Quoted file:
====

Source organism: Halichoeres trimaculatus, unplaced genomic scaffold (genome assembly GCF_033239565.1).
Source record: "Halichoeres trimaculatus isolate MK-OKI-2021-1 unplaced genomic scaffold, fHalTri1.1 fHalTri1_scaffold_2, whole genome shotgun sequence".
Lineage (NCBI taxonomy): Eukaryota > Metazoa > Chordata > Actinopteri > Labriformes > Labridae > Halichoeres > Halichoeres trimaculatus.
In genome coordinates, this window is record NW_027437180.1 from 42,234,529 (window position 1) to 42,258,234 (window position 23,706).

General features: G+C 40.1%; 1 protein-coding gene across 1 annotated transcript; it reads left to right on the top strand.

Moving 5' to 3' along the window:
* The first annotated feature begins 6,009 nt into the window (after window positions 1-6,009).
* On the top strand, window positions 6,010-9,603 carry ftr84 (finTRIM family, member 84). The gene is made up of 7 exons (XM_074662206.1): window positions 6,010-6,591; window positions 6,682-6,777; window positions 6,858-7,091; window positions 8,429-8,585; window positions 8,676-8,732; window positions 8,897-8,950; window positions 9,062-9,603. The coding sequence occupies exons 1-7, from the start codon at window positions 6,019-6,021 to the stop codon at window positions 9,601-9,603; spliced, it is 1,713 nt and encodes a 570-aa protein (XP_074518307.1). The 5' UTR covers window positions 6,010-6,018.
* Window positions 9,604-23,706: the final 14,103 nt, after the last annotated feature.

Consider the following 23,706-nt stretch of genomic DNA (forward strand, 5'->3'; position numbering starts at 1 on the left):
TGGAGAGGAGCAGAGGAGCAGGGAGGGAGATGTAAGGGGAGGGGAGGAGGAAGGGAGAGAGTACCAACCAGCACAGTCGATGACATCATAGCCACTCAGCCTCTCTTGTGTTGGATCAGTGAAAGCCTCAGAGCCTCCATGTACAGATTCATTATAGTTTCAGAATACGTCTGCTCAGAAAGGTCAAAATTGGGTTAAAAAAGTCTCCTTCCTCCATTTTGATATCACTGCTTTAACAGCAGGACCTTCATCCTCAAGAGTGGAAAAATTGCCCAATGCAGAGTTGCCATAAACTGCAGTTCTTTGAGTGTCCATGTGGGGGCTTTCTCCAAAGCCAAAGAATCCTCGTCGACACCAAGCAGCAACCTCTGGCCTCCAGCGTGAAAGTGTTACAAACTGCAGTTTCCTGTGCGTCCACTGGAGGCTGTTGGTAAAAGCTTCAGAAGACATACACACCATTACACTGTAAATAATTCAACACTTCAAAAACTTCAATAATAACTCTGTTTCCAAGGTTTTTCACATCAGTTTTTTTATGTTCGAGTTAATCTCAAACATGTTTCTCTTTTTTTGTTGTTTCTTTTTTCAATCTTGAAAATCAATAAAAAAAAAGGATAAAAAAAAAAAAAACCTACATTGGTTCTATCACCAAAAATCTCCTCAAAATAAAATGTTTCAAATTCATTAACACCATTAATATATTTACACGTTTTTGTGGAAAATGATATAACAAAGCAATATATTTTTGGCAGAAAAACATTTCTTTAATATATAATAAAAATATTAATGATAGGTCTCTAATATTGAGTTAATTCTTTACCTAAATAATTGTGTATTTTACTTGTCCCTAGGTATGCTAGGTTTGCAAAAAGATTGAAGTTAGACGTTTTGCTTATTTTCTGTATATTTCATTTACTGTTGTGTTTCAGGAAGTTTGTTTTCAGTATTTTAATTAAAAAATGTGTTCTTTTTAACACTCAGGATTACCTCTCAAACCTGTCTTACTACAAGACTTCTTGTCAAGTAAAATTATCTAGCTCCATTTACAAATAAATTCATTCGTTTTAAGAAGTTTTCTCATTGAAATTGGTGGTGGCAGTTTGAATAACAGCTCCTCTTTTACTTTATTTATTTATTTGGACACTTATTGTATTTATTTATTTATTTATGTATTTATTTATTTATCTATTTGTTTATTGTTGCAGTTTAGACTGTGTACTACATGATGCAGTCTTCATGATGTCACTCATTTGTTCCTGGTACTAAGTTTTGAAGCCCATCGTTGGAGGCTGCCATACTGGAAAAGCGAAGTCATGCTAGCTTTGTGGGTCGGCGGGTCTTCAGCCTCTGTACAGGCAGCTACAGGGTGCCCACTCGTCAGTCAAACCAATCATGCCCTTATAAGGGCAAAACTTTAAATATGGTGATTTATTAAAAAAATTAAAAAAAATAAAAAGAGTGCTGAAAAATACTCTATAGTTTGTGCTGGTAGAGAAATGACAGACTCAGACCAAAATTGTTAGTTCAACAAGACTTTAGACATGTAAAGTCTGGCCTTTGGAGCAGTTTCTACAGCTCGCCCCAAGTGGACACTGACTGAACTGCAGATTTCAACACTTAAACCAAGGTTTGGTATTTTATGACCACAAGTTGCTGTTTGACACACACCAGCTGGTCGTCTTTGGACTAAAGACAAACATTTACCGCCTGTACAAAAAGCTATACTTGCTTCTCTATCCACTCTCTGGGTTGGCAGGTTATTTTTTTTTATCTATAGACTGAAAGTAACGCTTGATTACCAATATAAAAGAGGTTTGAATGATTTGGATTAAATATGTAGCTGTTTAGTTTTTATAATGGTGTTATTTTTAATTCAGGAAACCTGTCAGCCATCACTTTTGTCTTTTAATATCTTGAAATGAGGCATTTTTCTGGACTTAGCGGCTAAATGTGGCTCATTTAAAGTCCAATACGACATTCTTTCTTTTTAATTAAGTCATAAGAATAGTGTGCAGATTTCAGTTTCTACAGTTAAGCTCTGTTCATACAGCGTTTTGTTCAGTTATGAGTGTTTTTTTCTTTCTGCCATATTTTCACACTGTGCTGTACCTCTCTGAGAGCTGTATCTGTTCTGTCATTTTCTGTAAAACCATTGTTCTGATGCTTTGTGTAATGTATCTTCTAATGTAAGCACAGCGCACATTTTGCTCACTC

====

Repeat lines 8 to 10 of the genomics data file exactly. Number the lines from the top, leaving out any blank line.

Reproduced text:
* On the top strand, window positions 6,010-9,603 carry ftr84 (finTRIM family, member 84). The gene is made up of 7 exons (XM_074662206.1): window positions 6,010-6,591; window positions 6,682-6,777; window positions 6,858-7,091; window positions 8,429-8,585; window positions 8,676-8,732; window positions 8,897-8,950; window positions 9,062-9,603. The coding sequence occupies exons 1-7, from the start codon at window positions 6,019-6,021 to the stop codon at window positions 9,601-9,603; spliced, it is 1,713 nt and encodes a 570-aa protein (XP_074518307.1). The 5' UTR covers window positions 6,010-6,018.
* Window positions 9,604-23,706: the final 14,103 nt, after the last annotated feature.

Consider the following 23,706-nt stretch of genomic DNA (forward strand, 5'->3'; position numbering starts at 1 on the left):